Doctor of Ministry


Being a life-long learner should be a high priority for every pastor who wants to grow personally and stay relevant in ministry. The Doctor of Ministry degree is an advanced professional degree program designed for the continuing development of those involved in pastoral ministry.

This program is designed to enhance professional competence by expanding upon an initial foundation of theological studies and ministry experience, to enable those in vocational ministry to enhance current strengths, address areas of weakness, and increase overall effectiveness.

Course Requirements for the Pastoral Studies concentration

Seminar Registration


Examples of courses in this major:

PM 8510 Foundations for Ministry

Required of all D.Min. students, this course is designed to prompt students to rethink the foundational values that drive them and to gain personal feedback from those closest to them. The instructors will seek to help participants reflect upon needs for personal growth and ministry skill development as well as issues for appropriate theological investigation and cultural relevancy. Opportunities will be given to assess strengths and weaknesses, including the use of testing tools and the development of a plan for enhancing areas of potential growth.

PM 8260 Current Theological Issues

This seminar coordinates study and discussion of current theological issues and trends that are impacting the church. Special attention is given to the application of these issues and trends to real life settings. This course is team taught by visiting professors and the faculty of Grace Theological Seminary.

IM 8640 Contextualization for Meaningful Ministry

This course prepares the student to fit evangelism, church planting, church development and relief ministries into the social and cultural context of the receiving people. It majors on preparing missionaries to plant Christianity in the soil of the targeted people group, so it will grow up within their context rather than to spread a veneer of Christian values over that culture. The contextualization of methodology, theology, and forms and expressions in the local church is discussed. The danger of Western values being expressed in biblical interpretation and the importance of taking into consideration the religious worldview and the definitions used in the receiving culture are discussed. Consideration is given as well to the differences of the cultural context within which the biblical text was written. This course also prepares pastors for multicultural situations in preaching and teaching ministries.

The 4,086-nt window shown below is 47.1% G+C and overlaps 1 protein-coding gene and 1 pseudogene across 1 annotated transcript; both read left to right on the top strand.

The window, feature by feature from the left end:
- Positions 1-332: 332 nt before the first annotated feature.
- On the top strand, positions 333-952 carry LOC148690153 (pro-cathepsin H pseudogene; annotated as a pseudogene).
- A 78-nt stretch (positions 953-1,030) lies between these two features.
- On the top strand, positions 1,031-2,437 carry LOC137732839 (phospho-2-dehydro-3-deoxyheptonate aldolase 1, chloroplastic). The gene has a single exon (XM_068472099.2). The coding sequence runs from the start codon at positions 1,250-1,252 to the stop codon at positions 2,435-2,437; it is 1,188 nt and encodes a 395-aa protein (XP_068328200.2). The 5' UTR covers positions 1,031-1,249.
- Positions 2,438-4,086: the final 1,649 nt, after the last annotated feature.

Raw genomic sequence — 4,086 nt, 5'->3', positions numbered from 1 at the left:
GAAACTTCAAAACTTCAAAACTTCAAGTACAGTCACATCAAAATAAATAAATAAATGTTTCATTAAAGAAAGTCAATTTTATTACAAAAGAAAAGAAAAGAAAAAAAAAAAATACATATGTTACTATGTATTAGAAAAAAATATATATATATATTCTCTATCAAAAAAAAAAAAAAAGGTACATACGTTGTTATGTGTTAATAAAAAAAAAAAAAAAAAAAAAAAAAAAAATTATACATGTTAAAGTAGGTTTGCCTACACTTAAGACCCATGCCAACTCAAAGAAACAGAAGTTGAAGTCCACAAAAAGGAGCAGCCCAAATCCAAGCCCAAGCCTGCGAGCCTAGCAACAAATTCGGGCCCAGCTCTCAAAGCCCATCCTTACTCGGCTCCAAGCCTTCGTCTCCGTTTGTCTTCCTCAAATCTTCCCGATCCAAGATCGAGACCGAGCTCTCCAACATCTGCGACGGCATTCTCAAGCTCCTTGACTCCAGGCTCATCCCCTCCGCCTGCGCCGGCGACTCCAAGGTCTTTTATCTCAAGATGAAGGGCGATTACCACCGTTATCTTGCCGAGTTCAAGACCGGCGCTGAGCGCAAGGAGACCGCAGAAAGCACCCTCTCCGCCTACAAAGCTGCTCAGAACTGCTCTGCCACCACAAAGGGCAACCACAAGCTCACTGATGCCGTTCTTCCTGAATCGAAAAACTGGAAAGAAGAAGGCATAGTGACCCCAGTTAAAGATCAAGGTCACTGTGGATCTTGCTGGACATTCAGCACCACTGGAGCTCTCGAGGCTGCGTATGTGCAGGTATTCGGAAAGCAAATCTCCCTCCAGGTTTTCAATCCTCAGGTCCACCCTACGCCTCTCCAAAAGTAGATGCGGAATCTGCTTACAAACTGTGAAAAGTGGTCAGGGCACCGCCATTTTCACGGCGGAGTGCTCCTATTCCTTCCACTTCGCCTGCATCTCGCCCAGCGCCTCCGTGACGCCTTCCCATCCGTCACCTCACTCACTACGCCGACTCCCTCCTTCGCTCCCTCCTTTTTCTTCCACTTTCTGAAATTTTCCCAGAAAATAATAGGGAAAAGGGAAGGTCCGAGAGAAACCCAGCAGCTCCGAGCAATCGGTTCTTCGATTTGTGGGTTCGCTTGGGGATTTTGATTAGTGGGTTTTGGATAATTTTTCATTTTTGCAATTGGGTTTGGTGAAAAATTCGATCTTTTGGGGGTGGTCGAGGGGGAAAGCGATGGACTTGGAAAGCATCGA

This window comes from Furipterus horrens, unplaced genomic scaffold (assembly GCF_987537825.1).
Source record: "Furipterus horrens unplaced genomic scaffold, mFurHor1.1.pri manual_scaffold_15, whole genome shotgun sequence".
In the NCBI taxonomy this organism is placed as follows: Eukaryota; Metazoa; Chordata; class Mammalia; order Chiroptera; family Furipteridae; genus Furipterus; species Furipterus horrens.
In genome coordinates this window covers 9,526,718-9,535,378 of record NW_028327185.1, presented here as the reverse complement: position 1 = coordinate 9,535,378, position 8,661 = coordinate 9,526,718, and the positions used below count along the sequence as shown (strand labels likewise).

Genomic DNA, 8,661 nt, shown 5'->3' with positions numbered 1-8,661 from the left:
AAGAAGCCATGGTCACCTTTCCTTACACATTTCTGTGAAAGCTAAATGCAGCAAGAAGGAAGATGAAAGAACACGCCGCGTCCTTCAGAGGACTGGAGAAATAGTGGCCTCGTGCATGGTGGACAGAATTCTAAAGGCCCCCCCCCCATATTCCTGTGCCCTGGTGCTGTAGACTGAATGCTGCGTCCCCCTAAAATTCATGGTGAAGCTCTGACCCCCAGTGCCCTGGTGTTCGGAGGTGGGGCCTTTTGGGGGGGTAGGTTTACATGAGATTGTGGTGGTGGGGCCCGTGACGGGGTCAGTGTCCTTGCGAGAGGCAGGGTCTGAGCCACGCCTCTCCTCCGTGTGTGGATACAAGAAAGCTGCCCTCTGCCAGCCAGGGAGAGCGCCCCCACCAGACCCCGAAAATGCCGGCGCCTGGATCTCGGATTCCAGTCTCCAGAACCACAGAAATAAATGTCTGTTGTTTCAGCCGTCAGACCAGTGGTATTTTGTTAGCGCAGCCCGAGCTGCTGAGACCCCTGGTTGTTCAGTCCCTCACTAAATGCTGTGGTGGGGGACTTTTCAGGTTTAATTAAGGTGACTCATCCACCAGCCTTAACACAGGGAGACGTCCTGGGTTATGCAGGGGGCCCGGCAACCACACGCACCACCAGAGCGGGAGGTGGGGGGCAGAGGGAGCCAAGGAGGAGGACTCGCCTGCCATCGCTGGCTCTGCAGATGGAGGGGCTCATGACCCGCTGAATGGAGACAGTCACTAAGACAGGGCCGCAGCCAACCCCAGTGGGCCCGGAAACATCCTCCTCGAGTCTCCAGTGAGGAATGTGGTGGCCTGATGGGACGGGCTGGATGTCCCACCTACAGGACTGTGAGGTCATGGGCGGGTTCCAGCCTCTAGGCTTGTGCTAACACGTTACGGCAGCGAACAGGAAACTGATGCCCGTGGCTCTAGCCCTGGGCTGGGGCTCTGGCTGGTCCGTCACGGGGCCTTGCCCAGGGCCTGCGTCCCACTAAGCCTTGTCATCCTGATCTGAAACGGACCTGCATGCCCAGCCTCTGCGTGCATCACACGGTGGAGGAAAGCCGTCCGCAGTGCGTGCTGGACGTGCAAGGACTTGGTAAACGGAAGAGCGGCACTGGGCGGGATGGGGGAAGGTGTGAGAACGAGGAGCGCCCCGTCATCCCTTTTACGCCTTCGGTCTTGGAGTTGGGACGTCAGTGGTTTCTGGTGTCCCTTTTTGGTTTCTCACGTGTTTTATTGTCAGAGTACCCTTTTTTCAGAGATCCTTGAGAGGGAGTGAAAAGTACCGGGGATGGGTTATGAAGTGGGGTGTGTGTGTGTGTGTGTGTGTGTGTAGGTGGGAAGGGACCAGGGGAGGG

IM 8810 Cultural Anthropology for Ministry

This course provides basic understandings in cultural anthropology for effective cross-cultural and multicultural ministries. It shows the importance of knowing anthropological concepts to gain and maintain that effectiveness and gives the student an understanding of culture with its behavior, values, beliefs and assumptions. Among other concepts, the course covers social systems, roles and status, rites of passage, enculturation, acculturation and culture shock. Also discussed are cultural values on time, thinking, decision-making, morality, individualism, conflict, logic and ambiguity. It deals with the complexities of culture change and how worldview affects that change. Students will discover many of their own cultural values through the course, an essential element in understanding and working with a second culture.

IM 8620 Intercultural Communication

A basic understanding of this foundational element in all intercultural ministries is developed in the class and in assigned reading. Communication itself is discussed in its various facets, and then each facet is considered as to how it creates meaning in other cultures for real communication. Social, cultural, linguistic and psychological barriers to good communication in a second culture are considered. Other areas covered are intercultural education and leadership training.